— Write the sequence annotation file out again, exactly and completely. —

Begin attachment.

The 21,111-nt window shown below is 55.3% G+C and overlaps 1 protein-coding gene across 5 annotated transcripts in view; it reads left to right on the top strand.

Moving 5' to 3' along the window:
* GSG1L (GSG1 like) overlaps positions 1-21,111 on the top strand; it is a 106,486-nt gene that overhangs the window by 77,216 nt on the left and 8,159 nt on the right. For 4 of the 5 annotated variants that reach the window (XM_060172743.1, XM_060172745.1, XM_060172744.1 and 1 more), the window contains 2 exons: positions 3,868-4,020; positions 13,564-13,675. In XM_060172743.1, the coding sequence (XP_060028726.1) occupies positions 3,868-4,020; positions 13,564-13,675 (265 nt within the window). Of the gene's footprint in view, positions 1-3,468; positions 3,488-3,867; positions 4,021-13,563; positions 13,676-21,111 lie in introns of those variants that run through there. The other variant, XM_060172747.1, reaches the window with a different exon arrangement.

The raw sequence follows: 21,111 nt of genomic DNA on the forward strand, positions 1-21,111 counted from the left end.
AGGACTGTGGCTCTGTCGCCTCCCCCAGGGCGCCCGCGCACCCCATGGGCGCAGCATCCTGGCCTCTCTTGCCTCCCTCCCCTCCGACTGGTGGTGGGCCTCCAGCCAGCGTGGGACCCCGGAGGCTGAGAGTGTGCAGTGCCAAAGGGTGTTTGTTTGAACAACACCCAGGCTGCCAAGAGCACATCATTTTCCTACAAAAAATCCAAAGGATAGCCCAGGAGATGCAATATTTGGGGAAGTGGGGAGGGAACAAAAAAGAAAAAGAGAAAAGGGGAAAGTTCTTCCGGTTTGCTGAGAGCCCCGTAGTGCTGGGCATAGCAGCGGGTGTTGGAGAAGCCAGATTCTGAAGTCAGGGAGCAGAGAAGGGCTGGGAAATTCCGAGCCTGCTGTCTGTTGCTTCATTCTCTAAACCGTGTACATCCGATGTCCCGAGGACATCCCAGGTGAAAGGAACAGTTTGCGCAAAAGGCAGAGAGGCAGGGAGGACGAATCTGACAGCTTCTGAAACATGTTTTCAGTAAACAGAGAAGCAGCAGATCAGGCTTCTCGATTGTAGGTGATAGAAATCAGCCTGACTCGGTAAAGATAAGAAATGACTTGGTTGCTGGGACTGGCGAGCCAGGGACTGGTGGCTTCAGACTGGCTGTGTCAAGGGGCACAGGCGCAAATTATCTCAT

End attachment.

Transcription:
The 21,111-nt window shown below is 55.3% G+C and overlaps 1 protein-coding gene across 5 annotated transcripts in view; it reads left to right on the top strand.

Moving 5' to 3' along the window:
* GSG1L (GSG1 like) overlaps positions 1-21,111 on the top strand; it is a 106,486-nt gene that overhangs the window by 77,216 nt on the left and 8,159 nt on the right. For 4 of the 5 annotated variants that reach the window (XM_060172743.1, XM_060172745.1, XM_060172744.1 and 1 more), the window contains 2 exons: positions 3,868-4,020; positions 13,564-13,675. In XM_060172743.1, the coding sequence (XP_060028726.1) occupies positions 3,868-4,020; positions 13,564-13,675 (265 nt within the window). Of the gene's footprint in view, positions 1-3,468; positions 3,488-3,867; positions 4,021-13,563; positions 13,676-21,111 lie in introns of those variants that run through there. The other variant, XM_060172747.1, reaches the window with a different exon arrangement.

The raw sequence follows: 21,111 nt of genomic DNA on the forward strand, positions 1-21,111 counted from the left end.
AGGACTGTGGCTCTGTCGCCTCCCCCAGGGCGCCCGCGCACCCCATGGGCGCAGCATCCTGGCCTCTCTTGCCTCCCTCCCCTCCGACTGGTGGTGGGCCTCCAGCCAGCGTGGGACCCCGGAGGCTGAGAGTGTGCAGTGCCAAAGGGTGTTTGTTTGAACAACACCCAGGCTGCCAAGAGCACATCATTTTCCTACAAAAAATCCAAAGGATAGCCCAGGAGATGCAATATTTGGGGAAGTGGGGAGGGAACAAAAAAGAAAAAGAGAAAAGGGGAAAGTTCTTCCGGTTTGCTGAGAGCCCCGTAGTGCTGGGCATAGCAGCGGGTGTTGGAGAAGCCAGATTCTGAAGTCAGGGAGCAGAGAAGGGCTGGGAAATTCCGAGCCTGCTGTCTGTTGCTTCATTCTCTAAACCGTGTACATCCGATGTCCCGAGGACATCCCAGGTGAAAGGAACAGTTTGCGCAAAAGGCAGAGAGGCAGGGAGGACGAATCTGACAGCTTCTGAAACATGTTTTCAGTAAACAGAGAAGCAGCAGATCAGGCTTCTCGATTGTAGGTGATAGAAATCAGCCTGACTCGGTAAAGATAAGAAATGACTTGGTTGCTGGGACTGGCGAGCCAGGGACTGGTGGCTTCAGACTGGCTGTGTCAAGGGGCACAGGCGCAAATTATCTCAT